The project, involving Magna, the Michigan Department of Transportation, and global science company 3M, is among the first to test vehicle-to-infrastructure connectivity in the U.S.
As the auto industry continues to discuss mobility and the need for new transportation solutions, some critics cite concerns about the ability of autonomous vehicles to “read” changing road conditions, temporary lane changes and construction. To help address these challenges, Magna is lending its camera and secure connectivity expertise to a joint project with the Michigan Department of Transportation (MDOT) and 3M.
The project is the nation’s first vehicle-to-infrastructure connected work zone and will be constructed along a three-mile section of I-75 in Oakland County, Michigan. Findings from the project are expected to play an integral role in optimizing vehicle connectivity infrastructure on construction-related roadways going forward.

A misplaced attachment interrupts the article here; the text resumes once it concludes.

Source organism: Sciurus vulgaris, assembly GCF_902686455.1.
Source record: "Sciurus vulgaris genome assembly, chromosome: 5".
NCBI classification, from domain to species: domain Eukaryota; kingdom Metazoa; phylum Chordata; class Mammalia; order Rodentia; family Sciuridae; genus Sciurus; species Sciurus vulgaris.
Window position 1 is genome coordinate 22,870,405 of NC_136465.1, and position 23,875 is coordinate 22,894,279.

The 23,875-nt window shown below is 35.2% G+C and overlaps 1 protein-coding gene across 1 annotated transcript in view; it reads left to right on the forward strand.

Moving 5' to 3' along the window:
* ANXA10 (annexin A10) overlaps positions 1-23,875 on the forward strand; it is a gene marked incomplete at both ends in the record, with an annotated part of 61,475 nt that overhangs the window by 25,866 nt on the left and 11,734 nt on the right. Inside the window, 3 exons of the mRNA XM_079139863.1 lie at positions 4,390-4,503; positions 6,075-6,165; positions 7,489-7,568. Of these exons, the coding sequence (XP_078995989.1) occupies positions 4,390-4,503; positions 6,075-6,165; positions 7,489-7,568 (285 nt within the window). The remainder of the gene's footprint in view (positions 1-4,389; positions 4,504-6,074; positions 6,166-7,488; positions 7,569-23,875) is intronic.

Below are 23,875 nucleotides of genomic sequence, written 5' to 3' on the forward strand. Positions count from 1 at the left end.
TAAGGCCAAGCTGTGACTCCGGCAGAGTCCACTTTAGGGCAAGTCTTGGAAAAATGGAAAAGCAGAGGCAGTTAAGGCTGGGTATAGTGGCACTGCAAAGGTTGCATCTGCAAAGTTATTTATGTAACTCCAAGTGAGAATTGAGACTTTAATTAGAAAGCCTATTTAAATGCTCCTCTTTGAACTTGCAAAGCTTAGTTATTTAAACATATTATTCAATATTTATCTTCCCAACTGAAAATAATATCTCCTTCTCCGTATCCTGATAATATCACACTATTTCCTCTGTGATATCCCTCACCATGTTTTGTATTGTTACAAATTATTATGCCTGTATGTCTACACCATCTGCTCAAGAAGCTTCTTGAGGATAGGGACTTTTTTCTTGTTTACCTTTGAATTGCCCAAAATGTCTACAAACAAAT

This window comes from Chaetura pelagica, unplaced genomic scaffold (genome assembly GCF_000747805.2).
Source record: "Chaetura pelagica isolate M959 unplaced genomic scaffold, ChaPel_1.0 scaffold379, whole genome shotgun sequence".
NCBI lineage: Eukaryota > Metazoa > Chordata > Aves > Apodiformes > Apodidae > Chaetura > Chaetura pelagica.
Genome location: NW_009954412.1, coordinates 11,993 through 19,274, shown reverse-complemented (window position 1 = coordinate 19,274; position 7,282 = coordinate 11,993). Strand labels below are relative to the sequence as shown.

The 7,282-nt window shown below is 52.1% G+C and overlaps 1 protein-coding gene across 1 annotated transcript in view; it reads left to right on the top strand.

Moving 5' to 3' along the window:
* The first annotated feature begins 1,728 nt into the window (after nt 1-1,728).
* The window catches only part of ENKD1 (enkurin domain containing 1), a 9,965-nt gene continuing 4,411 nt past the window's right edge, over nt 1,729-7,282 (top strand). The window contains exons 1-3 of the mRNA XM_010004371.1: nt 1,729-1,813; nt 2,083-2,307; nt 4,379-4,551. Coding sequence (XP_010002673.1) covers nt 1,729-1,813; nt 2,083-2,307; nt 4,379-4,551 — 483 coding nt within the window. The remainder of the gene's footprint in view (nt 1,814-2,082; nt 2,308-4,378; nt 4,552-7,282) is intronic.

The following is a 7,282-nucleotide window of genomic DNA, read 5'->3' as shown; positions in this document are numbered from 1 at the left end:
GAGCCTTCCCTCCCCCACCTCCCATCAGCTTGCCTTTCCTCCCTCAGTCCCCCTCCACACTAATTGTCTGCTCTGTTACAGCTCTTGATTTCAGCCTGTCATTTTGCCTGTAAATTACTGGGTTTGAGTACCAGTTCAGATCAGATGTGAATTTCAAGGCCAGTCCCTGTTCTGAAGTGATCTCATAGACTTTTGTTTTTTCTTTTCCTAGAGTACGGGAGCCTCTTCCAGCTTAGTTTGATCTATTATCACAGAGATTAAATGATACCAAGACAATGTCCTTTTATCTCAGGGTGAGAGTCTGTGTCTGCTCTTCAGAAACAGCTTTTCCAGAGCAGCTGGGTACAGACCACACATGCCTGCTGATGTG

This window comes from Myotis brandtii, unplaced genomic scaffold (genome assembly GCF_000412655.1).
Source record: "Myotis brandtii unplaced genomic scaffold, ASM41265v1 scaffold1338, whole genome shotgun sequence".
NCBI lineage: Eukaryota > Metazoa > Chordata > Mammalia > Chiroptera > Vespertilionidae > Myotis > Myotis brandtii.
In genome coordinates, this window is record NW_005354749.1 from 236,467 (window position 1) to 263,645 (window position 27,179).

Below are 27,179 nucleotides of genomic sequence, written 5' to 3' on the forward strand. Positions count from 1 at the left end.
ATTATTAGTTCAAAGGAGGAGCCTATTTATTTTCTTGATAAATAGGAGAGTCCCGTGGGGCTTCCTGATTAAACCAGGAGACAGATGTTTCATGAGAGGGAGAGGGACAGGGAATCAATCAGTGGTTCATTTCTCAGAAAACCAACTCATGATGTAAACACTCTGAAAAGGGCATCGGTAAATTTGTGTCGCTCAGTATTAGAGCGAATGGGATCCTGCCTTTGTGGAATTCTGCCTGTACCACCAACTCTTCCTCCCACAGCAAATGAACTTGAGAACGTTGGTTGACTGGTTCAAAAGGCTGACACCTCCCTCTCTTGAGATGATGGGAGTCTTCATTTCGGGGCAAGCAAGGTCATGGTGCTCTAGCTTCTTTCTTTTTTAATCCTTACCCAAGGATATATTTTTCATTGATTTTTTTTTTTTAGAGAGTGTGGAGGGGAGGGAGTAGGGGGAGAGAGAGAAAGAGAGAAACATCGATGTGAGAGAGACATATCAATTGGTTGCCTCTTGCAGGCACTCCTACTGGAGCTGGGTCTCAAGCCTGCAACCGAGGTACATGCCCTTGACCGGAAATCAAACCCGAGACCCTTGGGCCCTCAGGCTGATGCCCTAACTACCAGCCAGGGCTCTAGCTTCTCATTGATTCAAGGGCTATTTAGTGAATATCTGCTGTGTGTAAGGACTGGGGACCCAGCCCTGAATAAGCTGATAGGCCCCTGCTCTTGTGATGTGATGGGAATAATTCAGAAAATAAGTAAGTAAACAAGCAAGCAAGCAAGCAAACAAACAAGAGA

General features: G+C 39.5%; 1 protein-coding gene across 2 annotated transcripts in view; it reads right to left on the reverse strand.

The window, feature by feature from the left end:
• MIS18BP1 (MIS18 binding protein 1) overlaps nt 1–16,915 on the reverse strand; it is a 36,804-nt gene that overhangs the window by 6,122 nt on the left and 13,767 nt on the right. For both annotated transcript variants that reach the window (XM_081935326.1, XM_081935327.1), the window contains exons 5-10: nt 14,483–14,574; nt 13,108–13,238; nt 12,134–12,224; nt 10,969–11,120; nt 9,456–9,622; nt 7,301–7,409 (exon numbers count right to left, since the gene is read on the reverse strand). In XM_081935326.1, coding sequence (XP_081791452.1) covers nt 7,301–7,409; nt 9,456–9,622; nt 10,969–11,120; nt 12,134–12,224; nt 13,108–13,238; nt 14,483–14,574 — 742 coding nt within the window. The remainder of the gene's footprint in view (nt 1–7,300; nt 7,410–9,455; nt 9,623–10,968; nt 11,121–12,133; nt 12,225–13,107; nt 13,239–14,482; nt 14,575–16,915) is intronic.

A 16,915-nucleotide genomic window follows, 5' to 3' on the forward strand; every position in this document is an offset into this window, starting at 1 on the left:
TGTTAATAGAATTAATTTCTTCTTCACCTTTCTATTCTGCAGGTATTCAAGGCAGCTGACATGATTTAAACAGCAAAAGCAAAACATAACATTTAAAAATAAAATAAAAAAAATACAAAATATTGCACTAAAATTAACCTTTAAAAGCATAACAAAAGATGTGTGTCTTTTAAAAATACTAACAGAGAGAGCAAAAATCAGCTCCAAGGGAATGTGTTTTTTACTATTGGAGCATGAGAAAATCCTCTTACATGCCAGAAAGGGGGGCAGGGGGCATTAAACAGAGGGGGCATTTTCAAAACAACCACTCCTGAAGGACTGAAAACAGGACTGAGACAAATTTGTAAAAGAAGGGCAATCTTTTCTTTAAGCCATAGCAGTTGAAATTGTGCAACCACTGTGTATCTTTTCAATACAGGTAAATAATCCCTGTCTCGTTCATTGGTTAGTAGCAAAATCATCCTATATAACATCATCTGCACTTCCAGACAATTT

Over the next several years, Magna will continue to work with MDOT and 3M to provide expert advice on connectivity and infrared camera technology. Magna engineers and developers will help interpret the data and make continuous improvements to improve the technology.
“We are working with MDOT and 3M to integrate technology that addresses issues such as the location of street signs, loss of internet connectivity or incorrect processing of vehicle-to-infrastructure information,” said Swamy Kotagiri, Magna’s Chief Technology Officer. “Our contribution to the project will help uncover critical information needed to understand how vehicles communicate with roadway infrastructure.”